Charity auctions a ‘sleepover’ night in Nelson Mandela’s prison cell on Robben Island, sparking fury
- Bids for a night in the cell on Robben Island reportedly at £226,880
- Charity said event would raise money for prisoner education programme
- However, Robben Island officials said they had not been told of auction
- They accused the charity of ‘exploiting’ the legacy of Nelson Mandela
A plan to auction off a night in Nelson Mandela’s prison cell has been condemned by Robben Island officials who said they had no knowledge of the proposed charity ‘sleepover’.
The online auction, which was being held with the aim of raising funds for a prisoner education programme, had attracted bids of up to $300,000 (£226,880) in just a few days.
However, the Robben Island Museum slammed the initiative, saying it ‘exploits’ the legacy of the late former South African President.
‘Exploited’: Robben Island Museum has said the auction of a night in the prison cell where Nelson Mandela, seen visiting the cell in 1994, was held exploited his legacy
The CEO SleepOut charity had said in its advertisement of the auction that it would be held to mark the centenary of Mandela’s birthday on July 18.
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CEO SleepOut auctions off nights in unusual locations to wealthy business leaders to raise money for charitable causes.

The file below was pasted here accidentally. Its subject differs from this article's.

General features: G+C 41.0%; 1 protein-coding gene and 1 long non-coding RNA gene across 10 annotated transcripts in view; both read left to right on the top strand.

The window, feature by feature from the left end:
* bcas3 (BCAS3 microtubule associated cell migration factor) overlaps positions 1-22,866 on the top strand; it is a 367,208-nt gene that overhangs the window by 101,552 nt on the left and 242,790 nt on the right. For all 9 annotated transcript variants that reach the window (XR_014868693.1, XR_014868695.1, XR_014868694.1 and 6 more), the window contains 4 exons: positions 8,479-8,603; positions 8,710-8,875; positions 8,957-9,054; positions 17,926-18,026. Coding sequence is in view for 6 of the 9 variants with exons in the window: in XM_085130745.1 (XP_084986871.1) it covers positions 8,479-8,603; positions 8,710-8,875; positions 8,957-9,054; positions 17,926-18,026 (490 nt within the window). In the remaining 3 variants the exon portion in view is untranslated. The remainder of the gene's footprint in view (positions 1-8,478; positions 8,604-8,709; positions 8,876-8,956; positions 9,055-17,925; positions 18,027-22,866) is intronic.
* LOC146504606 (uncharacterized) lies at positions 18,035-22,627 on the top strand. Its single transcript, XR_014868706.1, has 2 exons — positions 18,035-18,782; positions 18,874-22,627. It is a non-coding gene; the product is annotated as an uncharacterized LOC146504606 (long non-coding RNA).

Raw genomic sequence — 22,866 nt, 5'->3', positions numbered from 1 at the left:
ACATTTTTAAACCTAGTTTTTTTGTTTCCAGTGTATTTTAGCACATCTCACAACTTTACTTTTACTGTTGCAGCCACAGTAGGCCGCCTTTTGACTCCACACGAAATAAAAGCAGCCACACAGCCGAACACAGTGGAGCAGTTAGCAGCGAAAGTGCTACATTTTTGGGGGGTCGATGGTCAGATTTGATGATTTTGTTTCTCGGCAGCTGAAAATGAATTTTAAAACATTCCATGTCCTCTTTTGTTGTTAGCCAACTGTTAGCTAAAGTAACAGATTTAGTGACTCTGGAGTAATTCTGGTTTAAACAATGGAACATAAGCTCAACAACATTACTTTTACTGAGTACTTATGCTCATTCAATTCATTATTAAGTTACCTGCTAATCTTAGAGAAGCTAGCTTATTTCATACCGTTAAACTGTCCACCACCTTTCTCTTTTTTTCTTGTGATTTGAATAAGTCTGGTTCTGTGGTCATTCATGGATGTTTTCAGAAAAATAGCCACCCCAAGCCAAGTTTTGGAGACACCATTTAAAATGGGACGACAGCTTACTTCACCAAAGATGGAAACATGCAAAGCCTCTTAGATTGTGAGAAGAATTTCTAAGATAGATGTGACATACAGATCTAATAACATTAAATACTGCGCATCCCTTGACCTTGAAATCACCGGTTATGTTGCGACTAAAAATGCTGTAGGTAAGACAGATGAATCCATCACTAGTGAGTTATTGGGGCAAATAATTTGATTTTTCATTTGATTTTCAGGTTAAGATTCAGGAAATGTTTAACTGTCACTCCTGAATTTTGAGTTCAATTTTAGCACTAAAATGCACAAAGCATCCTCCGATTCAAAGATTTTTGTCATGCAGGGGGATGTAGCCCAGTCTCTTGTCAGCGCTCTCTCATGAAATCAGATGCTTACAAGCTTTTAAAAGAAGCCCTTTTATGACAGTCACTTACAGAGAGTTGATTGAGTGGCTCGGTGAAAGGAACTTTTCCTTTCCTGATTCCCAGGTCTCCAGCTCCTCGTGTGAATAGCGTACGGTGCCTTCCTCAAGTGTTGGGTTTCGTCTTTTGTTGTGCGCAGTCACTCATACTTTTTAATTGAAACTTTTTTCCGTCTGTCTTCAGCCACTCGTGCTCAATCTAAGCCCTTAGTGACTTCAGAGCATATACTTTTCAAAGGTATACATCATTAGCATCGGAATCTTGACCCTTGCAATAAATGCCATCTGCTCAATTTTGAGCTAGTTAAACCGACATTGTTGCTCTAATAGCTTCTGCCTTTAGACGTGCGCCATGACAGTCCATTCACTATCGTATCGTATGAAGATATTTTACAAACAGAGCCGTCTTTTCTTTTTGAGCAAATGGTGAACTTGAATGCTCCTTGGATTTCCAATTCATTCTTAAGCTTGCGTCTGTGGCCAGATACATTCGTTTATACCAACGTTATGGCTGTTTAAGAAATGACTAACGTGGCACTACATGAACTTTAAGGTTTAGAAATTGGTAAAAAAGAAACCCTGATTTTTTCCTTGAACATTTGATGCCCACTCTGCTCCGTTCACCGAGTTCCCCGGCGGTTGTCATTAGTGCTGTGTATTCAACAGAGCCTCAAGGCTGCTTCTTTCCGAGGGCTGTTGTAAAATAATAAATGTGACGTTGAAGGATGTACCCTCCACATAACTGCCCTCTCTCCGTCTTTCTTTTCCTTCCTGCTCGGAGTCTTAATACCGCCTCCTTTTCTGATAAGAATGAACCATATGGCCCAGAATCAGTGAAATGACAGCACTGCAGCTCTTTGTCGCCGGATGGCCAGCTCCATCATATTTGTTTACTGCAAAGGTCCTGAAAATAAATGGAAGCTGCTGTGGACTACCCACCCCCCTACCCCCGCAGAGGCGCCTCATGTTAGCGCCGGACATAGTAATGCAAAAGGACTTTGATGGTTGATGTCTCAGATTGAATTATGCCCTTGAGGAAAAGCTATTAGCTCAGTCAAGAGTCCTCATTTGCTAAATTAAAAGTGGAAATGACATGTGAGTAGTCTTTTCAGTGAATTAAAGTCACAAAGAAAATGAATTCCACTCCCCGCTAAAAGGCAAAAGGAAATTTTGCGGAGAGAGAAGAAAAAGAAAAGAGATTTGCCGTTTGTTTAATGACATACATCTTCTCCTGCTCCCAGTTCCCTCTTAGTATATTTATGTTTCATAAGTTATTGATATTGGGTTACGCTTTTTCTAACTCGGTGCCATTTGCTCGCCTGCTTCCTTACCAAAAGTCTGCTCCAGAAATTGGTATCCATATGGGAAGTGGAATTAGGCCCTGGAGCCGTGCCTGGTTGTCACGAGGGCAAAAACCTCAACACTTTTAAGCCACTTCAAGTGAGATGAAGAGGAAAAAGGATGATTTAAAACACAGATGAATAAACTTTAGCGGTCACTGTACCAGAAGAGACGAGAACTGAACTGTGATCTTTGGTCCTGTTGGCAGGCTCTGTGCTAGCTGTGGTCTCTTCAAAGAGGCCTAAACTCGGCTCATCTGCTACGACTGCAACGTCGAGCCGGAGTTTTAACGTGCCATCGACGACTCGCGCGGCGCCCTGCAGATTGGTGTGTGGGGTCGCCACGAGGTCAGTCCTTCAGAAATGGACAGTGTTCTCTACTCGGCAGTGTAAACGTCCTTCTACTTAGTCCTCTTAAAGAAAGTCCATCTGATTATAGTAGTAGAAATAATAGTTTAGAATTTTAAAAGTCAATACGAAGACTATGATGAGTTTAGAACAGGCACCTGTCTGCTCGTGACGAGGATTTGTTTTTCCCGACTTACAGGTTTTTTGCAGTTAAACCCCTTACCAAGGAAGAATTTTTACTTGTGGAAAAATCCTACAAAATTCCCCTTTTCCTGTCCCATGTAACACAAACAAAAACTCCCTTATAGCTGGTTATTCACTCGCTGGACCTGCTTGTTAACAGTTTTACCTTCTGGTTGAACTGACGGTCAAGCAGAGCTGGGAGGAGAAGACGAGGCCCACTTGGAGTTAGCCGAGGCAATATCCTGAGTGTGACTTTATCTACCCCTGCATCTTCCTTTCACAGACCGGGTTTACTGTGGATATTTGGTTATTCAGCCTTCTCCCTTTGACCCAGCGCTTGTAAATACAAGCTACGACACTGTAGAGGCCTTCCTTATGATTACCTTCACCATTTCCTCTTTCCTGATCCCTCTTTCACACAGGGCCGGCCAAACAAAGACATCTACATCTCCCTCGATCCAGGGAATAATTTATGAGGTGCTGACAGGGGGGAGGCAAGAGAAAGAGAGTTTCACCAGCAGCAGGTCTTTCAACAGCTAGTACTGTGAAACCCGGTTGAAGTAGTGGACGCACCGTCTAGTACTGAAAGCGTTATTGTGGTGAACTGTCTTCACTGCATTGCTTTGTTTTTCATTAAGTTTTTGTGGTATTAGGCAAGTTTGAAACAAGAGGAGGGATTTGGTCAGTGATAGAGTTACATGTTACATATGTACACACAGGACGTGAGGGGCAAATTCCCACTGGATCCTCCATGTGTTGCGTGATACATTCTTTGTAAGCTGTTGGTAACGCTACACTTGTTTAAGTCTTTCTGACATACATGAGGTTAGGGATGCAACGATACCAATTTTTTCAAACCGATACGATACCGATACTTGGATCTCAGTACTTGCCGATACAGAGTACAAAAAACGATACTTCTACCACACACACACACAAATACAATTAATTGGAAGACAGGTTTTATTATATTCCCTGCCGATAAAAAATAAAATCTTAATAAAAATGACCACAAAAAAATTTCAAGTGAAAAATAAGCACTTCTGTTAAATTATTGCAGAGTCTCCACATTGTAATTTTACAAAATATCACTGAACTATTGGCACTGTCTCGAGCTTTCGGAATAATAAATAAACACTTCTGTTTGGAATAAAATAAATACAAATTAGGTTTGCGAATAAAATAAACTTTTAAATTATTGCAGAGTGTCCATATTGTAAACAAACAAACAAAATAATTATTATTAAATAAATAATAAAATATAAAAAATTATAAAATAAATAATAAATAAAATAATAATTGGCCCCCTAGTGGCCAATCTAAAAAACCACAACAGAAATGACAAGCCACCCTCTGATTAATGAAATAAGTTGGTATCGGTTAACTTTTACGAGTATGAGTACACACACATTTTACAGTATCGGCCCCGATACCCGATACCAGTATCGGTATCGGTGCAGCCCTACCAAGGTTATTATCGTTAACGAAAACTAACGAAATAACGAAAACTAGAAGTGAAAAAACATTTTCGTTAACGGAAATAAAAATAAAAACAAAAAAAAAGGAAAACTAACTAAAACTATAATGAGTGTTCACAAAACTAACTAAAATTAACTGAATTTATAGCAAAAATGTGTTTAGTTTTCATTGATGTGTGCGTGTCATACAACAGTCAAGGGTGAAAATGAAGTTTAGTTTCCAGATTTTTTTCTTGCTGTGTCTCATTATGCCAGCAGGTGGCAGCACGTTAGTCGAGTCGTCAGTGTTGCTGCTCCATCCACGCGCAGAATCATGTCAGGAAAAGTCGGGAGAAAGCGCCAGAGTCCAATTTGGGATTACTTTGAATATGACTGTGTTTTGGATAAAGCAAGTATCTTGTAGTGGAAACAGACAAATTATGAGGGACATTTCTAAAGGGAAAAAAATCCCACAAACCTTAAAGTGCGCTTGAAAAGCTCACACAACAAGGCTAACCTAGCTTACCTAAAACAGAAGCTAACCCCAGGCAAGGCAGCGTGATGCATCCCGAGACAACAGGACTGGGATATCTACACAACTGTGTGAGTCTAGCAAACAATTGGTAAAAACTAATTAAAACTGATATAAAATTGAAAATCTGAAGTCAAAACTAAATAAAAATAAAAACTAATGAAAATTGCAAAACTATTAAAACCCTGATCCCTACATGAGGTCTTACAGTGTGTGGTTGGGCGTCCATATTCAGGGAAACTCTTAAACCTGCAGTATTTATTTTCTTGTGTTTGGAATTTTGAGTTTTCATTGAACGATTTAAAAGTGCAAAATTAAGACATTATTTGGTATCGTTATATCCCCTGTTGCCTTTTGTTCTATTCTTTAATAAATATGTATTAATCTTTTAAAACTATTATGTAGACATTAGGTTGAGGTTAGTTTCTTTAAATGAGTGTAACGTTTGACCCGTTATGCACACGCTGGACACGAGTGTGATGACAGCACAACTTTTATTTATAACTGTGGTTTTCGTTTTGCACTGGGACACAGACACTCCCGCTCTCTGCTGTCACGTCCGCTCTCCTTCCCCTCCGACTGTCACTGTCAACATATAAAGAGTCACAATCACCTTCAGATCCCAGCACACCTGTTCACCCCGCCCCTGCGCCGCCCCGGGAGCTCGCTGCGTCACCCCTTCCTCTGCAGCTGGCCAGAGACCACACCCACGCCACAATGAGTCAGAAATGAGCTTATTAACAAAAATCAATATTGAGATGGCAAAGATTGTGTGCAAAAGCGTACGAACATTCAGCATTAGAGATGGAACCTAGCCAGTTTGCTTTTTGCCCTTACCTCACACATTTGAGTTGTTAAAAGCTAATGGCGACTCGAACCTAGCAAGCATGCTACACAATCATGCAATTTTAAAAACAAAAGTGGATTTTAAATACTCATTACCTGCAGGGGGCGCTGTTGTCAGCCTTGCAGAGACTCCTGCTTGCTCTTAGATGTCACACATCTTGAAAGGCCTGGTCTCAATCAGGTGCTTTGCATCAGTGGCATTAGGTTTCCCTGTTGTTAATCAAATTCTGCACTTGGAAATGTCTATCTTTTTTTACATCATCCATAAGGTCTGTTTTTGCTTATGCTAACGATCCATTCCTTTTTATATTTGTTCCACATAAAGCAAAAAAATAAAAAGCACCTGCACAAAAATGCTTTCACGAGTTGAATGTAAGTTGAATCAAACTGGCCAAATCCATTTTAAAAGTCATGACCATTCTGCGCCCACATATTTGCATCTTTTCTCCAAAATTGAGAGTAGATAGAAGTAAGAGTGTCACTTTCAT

They had said the Robben Island event would raise funds for the Prison-to-College Pipeline (P2P), a scheme that began in New York to help prisoners access university-level education.
However, the Robben Island Museum say they had not been told about the event and not given their permission.
Bids in: The CEO SleepOut charity auction had already attracted bids of up to £226,880 when it was taken down on Thursday. Pictured: Then-President Barack Obama visits the cell in 2013
‘As Robben Island museum, we strongly condemn this auction. We are saddened that Nelson Mandela’s legacy is being exploited in this way,’ spokeswoman for Robben Island Museum Morongoa Ramaboa told AFP.
‘As a world heritage site, we would under no circumstances consider auctioning Madiba’s cell.
‘The preservation of our heritage is non negotiable.’
The Nelson Mandela Foundation distanced itself from the auction, saying it could not be responsible for the use of Mandela’s cell.
The lot has since been removed from the CEO SleepOut website.
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